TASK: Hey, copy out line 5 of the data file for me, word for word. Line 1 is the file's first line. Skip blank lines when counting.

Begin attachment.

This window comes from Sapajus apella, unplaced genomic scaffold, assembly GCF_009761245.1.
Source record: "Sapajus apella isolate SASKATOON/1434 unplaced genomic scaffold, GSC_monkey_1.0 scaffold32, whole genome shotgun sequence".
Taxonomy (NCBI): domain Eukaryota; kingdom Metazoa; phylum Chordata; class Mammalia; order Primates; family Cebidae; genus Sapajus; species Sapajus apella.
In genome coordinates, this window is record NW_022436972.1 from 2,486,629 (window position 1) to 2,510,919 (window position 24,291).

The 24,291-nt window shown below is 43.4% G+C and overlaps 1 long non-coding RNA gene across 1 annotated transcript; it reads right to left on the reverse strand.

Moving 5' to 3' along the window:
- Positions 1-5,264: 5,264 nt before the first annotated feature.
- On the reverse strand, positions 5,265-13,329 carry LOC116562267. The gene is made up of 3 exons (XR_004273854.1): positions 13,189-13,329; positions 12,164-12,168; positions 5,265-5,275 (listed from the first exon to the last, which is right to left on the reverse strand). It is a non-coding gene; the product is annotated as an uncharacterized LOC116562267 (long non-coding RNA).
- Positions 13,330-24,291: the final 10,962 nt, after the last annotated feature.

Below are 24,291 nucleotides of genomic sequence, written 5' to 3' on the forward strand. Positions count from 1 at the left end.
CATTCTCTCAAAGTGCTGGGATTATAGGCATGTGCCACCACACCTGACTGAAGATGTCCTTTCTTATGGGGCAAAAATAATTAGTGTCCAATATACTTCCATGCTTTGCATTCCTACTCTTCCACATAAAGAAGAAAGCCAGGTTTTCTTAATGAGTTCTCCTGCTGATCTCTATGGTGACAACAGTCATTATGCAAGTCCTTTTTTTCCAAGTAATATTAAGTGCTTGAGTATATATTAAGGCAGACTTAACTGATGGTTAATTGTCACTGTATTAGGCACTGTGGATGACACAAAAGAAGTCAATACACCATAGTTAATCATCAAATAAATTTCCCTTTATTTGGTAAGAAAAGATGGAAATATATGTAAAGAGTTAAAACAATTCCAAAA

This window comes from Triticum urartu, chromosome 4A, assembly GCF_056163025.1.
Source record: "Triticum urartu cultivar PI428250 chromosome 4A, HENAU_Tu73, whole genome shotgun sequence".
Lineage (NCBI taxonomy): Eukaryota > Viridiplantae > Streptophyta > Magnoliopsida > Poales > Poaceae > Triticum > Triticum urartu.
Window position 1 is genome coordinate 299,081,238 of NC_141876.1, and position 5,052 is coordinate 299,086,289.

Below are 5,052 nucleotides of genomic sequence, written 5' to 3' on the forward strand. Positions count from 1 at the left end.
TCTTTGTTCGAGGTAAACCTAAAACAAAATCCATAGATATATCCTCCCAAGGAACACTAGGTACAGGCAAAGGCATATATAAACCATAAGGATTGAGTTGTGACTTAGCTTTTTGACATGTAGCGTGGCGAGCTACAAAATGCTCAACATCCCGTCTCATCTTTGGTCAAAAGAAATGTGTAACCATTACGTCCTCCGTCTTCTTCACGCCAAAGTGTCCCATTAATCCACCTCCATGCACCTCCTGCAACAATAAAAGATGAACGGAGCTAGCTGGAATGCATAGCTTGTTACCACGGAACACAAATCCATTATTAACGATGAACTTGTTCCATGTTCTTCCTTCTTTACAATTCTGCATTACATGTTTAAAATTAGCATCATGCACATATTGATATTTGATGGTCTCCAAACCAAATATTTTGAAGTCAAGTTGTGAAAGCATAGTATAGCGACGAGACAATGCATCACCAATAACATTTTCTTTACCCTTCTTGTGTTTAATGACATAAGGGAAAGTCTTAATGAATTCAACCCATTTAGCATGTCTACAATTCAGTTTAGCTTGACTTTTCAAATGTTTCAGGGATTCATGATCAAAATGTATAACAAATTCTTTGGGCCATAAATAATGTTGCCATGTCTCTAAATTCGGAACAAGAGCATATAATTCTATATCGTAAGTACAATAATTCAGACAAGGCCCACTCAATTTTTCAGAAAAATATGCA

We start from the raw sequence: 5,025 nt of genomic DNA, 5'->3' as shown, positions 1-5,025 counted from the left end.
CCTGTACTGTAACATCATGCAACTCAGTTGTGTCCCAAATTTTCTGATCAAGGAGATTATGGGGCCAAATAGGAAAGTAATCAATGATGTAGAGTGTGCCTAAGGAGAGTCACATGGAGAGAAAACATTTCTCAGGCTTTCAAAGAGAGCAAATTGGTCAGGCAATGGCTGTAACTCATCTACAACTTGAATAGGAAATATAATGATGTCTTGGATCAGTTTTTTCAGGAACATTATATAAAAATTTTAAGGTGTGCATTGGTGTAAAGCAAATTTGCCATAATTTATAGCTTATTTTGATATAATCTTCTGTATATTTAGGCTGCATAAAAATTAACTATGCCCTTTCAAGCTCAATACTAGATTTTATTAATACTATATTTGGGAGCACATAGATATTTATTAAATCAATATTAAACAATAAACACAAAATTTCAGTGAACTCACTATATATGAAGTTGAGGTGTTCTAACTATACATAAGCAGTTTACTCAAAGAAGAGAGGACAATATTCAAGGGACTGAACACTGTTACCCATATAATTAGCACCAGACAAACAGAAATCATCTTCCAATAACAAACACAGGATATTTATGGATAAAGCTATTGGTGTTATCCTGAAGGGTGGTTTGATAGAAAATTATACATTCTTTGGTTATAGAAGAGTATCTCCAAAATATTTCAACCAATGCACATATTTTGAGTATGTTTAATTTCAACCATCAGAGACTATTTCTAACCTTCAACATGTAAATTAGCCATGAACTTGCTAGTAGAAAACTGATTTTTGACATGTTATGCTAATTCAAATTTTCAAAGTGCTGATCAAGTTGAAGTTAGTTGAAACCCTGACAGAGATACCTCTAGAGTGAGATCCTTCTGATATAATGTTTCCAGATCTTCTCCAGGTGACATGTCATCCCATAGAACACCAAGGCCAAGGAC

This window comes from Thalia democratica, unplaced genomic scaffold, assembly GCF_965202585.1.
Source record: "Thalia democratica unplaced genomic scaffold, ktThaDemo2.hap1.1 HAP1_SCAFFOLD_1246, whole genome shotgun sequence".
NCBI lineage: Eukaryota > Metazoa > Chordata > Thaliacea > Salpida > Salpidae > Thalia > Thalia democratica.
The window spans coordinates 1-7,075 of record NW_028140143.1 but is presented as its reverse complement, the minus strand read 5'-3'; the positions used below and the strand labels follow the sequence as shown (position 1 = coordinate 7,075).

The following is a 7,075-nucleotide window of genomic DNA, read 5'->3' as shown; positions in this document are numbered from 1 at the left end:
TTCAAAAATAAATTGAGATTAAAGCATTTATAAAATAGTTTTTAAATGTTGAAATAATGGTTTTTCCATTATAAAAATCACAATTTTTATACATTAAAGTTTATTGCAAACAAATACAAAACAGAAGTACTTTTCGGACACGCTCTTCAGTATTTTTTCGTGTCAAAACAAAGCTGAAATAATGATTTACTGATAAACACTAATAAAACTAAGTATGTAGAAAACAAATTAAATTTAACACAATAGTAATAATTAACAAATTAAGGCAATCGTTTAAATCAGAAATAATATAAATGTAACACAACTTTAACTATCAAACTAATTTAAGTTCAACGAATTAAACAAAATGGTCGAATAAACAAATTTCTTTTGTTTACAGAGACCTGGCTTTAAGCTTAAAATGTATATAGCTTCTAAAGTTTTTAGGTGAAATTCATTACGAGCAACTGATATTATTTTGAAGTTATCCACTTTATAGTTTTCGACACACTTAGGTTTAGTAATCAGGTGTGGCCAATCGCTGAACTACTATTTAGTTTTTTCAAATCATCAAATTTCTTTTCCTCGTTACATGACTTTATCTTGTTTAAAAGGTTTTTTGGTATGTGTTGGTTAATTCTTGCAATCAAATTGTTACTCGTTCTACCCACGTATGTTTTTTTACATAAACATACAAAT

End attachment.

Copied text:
The 24,291-nt window shown below is 43.4% G+C and overlaps 1 long non-coding RNA gene across 1 annotated transcript; it reads right to left on the reverse strand.